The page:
ONLY LAST MONTH, we had a look at Kawai’s first “serious” drum machine, the R100, and found a solid and flexible unit equipped with an assortment of nice-sounding 12-bit, 32kHz-sampled digital percussion voices, dynamic pads, eight individual and two stereo outputs, and a MIDI implementation to rank up there with the best of rhythm programmers. But barely a year after the R100 was unveiled, Kawai have announced the R50, a cheaper unit which improves on the R100 in some aspects and represents a compromise in others.
Most of the guts of the R50 are essentially the same as the R100’s, but with the odd, inevitable exception. For example, the pattern memory has a 1700-event limit and is approximately half the capacity of the R100. This smaller memory may be divided among 50 patterns and 10 songs, and to make life more interesting, Kawai have thrown in 50 preset patterns which may be added to or torn down, but never replaced altogether; instead, the R50 automatically puts the new version of any preset pattern into an available programmable pattern location.
Apart from the memory capacity, the other main difference between the two drum machines is that the R50 provides only one individual output in addition to the standard stereo outputs. Although this may seem like a strange place to save costs, the compromise the single individual output represents is not really that severe, since the R50 lets you assign any instrument to that output, so you can still process, say, the snare or bass drum separately from any instruments panned across the stereo image.
The R50’s programming functions are basically the same as the R100’s, and allow real-time or step-time recording, along with variable tuning, volume and panning for each event – meaning you can twist each pattern event into various shapes, sizes, and positions, and do so as often as your patterns require.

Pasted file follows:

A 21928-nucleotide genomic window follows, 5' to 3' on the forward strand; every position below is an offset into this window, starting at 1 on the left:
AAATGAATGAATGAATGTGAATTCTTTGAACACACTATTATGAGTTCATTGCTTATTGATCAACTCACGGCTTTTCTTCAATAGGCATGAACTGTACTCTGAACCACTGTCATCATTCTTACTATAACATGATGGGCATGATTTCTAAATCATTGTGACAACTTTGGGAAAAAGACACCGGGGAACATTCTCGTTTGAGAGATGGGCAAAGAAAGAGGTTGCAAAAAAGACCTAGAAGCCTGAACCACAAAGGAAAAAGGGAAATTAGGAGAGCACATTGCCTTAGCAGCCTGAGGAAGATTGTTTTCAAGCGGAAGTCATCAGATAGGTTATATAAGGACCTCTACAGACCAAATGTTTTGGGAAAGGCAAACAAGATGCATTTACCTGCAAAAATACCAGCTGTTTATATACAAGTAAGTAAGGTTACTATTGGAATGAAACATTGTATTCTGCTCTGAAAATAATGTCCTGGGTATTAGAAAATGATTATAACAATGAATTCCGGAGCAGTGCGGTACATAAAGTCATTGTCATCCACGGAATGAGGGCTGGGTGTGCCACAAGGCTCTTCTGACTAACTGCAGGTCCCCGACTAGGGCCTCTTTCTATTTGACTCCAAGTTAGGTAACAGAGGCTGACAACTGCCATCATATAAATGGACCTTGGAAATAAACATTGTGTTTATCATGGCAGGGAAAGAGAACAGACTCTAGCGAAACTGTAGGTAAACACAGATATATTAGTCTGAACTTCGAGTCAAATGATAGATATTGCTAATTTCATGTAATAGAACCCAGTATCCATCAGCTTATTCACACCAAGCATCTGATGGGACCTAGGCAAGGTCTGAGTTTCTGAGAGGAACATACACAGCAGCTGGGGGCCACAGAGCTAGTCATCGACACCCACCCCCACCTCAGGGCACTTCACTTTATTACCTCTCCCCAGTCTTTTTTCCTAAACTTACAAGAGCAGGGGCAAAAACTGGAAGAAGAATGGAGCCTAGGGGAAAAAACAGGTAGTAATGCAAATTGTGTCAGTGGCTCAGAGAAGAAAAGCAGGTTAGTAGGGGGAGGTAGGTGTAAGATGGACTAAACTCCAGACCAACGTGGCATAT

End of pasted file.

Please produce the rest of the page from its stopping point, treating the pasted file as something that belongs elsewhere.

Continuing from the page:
To keep the R50’s tiny front panel uncluttered, its controls have been simplified relative to those of the R100. Instead of a ten-key pad, there are two sets of cursor controls: one set positions the cursor within the LCD, while the other changes control values. And in order not to take up front panel space with listings of the internal sounds, ten drum switches provide access to any of 12 sets of drum sound assignments.
Four of these sets are preset; the other eight are user-programmable. Depending on the type of pattern you need to record, call up the desired pad setup, then record. Each setup lets you choose which sound appears on which pad(s), its tuning, volume, panning, and effects.
Effects? Yep. There are three simple digital effects (flange, short delay, and gate) which may be assigned to any pad, so you can have slightly different processing on each drum sound without having to rely on individual outputs to do so.
Considering that the R100’s dynamic pads make that instrument a pleasure to program, the R50 suffers in comparison for not having them. The programmable pad assignment could be put to use to work around this by merely assigning the same sound at different volume levels to different pads. Or you could use the programmable accent level to add dynamics to your patterns, saving pads for more creative sounds.
The R50 also gives you several footswitch control options, including tap tempo (for manually counting in the initial playback tempo), hi-hat open/close control, and “vamp” (for temporarily holding on a pattern within a song during playback).
Kawai have also updated their idea of a drum machine’s MIDI implementation to allow up to 70 user-definable drum events (including tuning, volume, pan, and so on) to be triggered by individual MIDI notes. This last feature in particular makes the R50 well suited for control by another drum machine, or better still, by a sequencer with greater memory capacity.
At this early, preview stage, it seems the R50 is a lot more than merely half an R100, at slightly more than half the price. It offers a lot of novel and useful features for a drum machine in its price range, and looks like making a good drum “brain” for MIDI sequencing systems or home recording setups with limited mixing facilities.